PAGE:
FIG. 4 is a block diagram of a computer system 40 for use in formatting a document using two layers as illustrated in FIGS. 1, 2, and 3. System 40 can include a connection with a network 54 such as the Internet. Network 54 represents any type of wireline or wireless network and can be used, for example, to transmit formatted and potentially compressed documents. Computer system 40 typically includes a memory 52, a processor 42, an input device 50, a display device 44, a printer 48, a secondary storage device 56, and a scanner 46.
Memory 52 may include random access memory (RAM) or similar types of memory, and it may store one or more applications for execution by processor 42. Secondary storage device 56 may include a hard disk drive, floppy disk drive, CD-ROM drive, or other types of non-volatile data storage. Processor 42 may execute applications or programs stored in memory 52 or secondary storage 56, or received from the Internet or other network 54. Input device 50 may include any device for entering information into computer system 40, such as a keyboard, key pad, cursor-control device, touch-screen (possibly with a stylus), or microphone.
Display device 44 may include any type of device for presenting visual information such as, for example, a computer monitor, flat-screen display, or display panel. Printer 48 may include any device for generating a hard copy of information. Scanner 46 may include any device for converting a hard copy of information into an electronic, digital form. Computer system 40 can also include output devices such as speakers for presenting information in audio form. Computer system 40 can possibly include multiple input devices, scanners, output devices such as printers, and display devices. The various components of computer system 40 can be included within the same physical machine or as different physical components connected together. For example, computer system 40 can include a conventional personal computer electrically connected with a separate scanner.
Although computer system 40 is depicted with various components, one skilled in the art will appreciate that this system can contain additional or different components. In addition, although aspects of an implementation consistent with the present invention are described as being stored in memory, one skilled in the art will appreciate that these aspects can also be stored on or read from other types of computer program products or computer-readable media, such as secondary storage devices, including hard disks, floppy disks, or CD-ROM; a carrier wave from the Internet or other network; or other forms of RAM or read-only memory (ROM). The computer-readable media may include instructions for controlling computer system 40 to perform a particular method.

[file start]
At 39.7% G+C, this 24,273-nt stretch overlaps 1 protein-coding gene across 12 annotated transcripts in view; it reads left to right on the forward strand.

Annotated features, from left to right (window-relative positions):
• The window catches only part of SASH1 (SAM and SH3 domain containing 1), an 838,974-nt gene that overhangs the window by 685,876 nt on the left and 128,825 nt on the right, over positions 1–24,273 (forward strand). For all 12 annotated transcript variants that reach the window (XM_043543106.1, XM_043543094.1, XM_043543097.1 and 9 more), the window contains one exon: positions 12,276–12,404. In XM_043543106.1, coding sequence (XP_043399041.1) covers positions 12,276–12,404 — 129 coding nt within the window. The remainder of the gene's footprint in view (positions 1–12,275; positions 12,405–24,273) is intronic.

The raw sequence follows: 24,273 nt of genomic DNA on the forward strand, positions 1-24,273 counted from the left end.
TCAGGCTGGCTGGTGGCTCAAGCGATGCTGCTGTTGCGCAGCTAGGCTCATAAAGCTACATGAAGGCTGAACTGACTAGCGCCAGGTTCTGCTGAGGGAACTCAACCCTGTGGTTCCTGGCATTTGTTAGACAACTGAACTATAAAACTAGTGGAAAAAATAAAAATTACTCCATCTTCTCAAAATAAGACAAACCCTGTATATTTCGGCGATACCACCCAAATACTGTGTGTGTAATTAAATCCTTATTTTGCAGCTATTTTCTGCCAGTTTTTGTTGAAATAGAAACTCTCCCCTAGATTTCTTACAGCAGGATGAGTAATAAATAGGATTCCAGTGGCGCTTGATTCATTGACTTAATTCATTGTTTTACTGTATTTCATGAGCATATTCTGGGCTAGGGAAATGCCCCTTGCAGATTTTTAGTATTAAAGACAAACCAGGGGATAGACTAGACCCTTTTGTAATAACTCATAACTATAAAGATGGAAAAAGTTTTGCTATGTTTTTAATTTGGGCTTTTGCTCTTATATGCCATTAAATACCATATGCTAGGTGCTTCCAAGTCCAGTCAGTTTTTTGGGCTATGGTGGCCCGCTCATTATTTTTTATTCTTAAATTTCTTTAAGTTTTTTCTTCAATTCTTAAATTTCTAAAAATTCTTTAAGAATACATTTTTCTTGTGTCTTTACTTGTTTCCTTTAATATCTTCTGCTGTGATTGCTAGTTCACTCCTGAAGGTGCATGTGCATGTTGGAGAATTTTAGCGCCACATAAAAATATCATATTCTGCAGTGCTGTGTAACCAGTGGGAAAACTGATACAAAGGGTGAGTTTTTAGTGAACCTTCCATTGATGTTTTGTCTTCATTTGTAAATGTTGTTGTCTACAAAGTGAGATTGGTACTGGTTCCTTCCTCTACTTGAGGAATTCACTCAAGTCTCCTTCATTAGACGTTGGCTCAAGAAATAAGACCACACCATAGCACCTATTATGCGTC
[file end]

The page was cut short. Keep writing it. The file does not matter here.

FIG. 5 is a flow chart of a method 60 for execution by computer system 40 for formatting a document using two layers as illustrated in FIGS. 1, 2, and 3. Method 60 can be implemented, for example, in software modules stored in memory 52 for execution by processor 42 along with appropriate user interaction, if required, via input device 50. In method 60, a document can be scanned into memory 52 using scanner 46 (step 62). The physical document can be scanned using any technique for converting it into an electronic, digital form.
Once scanned or otherwise converted into electronic form, the system can perform text extraction/layer separation for the document (step 64). In the scanned document, text can be identified by its sharp edges and uniform interior color. For each character identified, an average R, G, B color value, or other color information, is recorded. A non-layer text layer is then created by, for example, excluding all text pixels and adaptively filling the gap using neighboring pixel color.
The document can then be segmented into regions (step 66). In one exemplary embodiment, all of the text is segmented into a minimum number of non-overlapping rectangular regions. This segmentation can be accomplished by a number of techniques. For example, one technique involves starting from the top-left point in the scanned document and proceeding in the raster scan order, from top to bottom and from left to right. At the beginning of this process, a first region contains the first character identified. For each region, the range of color of all characters within that region is stored. Upon encountering a new character, it is compared with the existing adjacent text region to determine if they are close enough in terms of color. If they are sufficiently close, the new character is added into the existing text region and region information is updated to include the new character. If the new character is not close in color to the existing region, a new region is created. This process is repeated until all characters are included in the regions.